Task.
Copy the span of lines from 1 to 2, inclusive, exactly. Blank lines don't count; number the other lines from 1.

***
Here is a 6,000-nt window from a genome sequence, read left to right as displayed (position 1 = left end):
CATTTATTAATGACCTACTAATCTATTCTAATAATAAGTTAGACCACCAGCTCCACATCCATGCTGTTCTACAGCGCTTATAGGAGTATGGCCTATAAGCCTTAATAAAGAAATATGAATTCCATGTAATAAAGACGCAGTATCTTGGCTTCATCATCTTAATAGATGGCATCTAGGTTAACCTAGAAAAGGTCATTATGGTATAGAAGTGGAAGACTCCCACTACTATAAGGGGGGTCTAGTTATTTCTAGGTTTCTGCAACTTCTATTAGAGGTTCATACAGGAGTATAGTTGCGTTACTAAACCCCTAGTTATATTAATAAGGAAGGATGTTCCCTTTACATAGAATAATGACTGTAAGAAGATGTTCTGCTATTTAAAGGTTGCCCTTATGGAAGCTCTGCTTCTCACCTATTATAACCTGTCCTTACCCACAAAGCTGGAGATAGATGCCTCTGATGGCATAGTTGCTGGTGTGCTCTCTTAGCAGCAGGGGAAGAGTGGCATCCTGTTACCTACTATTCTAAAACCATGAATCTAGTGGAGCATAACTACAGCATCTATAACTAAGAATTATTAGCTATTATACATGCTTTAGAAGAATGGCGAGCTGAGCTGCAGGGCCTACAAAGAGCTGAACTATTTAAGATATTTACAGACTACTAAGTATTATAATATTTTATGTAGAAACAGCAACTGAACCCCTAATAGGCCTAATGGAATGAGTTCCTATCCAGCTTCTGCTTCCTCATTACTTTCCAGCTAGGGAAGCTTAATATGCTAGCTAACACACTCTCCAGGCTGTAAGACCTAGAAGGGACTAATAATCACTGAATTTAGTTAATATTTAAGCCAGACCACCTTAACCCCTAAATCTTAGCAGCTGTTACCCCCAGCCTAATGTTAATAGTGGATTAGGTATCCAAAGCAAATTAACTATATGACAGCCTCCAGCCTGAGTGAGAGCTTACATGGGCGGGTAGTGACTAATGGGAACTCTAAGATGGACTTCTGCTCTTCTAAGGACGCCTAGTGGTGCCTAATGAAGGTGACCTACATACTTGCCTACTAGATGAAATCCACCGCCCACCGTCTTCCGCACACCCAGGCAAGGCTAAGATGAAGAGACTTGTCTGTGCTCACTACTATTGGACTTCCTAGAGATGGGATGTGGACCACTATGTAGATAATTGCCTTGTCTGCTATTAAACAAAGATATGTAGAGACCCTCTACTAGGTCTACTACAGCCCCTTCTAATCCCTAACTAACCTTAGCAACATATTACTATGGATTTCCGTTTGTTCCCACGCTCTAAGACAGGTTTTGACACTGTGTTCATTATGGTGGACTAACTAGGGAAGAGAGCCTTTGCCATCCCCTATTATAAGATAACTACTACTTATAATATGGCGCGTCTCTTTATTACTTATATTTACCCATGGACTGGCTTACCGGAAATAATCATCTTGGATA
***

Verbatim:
Here is a 6,000-nt window from a genome sequence, read left to right as displayed (position 1 = left end):
CATTTATTAATGACCTACTAATCTATTCTAATAATAAGTTAGACCACCAGCTCCACATCCATGCTGTTCTACAGCGCTTATAGGAGTATGGCCTATAAGCCTTAATAAAGAAATATGAATTCCATGTAATAAAGACGCAGTATCTTGGCTTCATCATCTTAATAGATGGCATCTAGGTTAACCTAGAAAAGGTCATTATGGTATAGAAGTGGAAGACTCCCACTACTATAAGGGGGGTCTAGTTATTTCTAGGTTTCTGCAACTTCTATTAGAGGTTCATACAGGAGTATAGTTGCGTTACTAAACCCCTAGTTATATTAATAAGGAAGGATGTTCCCTTTACATAGAATAATGACTGTAAGAAGATGTTCTGCTATTTAAAGGTTGCCCTTATGGAAGCTCTGCTTCTCACCTATTATAACCTGTCCTTACCCACAAAGCTGGAGATAGATGCCTCTGATGGCATAGTTGCTGGTGTGCTCTCTTAGCAGCAGGGGAAGAGTGGCATCCTGTTACCTACTATTCTAAAACCATGAATCTAGTGGAGCATAACTACAGCATCTATAACTAAGAATTATTAGCTATTATACATGCTTTAGAAGAATGGCGAGCTGAGCTGCAGGGCCTACAAAGAGCTGAACTATTTAAGATATTTACAGACTACTAAGTATTATAATATTTTATGTAGAAACAGCAACTGAACCCCTAATAGGCCTAATGGAATGAGTTCCTATCCAGCTTCTGCTTCCTCATTACTTTCCAGCTAGGGAAGCTTAATATGCTAGCTAACACACTCTCCAGGCTGTAAGACCTAGAAGGGACTAATAATCACTGAATTTAGTTAATATTTAAGCCAGACCACCTTAACCCCTAAATCTTAGCAGCTGTTACCCCCAGCCTAATGTTAATAGTGGATTAGGTATCCAAAGCAAATTAACTATATGACAGCCTCCAGCCTGAGTGAGAGCTTACATGGGCGGGTAGTGACTAATGGGAACTCTAAGATGGACTTCTGCTCTTCTAAGGACGCCTAGTGGTGCCTAATGAAGGTGACCTACATACTTGCCTACTAGATGAAATCCACCGCCCACCGTCTTCCGCACACCCAGGCAAGGCTAAGATGAAGAGACTTGTCTGTGCTCACTACTATTGGACTTCCTAGAGATGGGATGTGGACCACTATGTAGATAATTGCCTTGTCTGCTATTAAACAAAGATATGTAGAGACCCTCTACTAGGTCTACTACAGCCCCTTCTAATCCCTAACTAACCTTAGCAACATATTACTATGGATTTCCGTTTGTTCCCACGCTCTAAGACAGGTTTTGACACTGTGTTCATTATGGTGGACTAACTAGGGAAGAGAGCCTTTGCCATCCCCTATTATAAGATAACTACTACTTATAATATGGCGCGTCTCTTTATTACTTATATTTACCCATGGACTGGCTTACCGGAAATAATCATCTTGGATA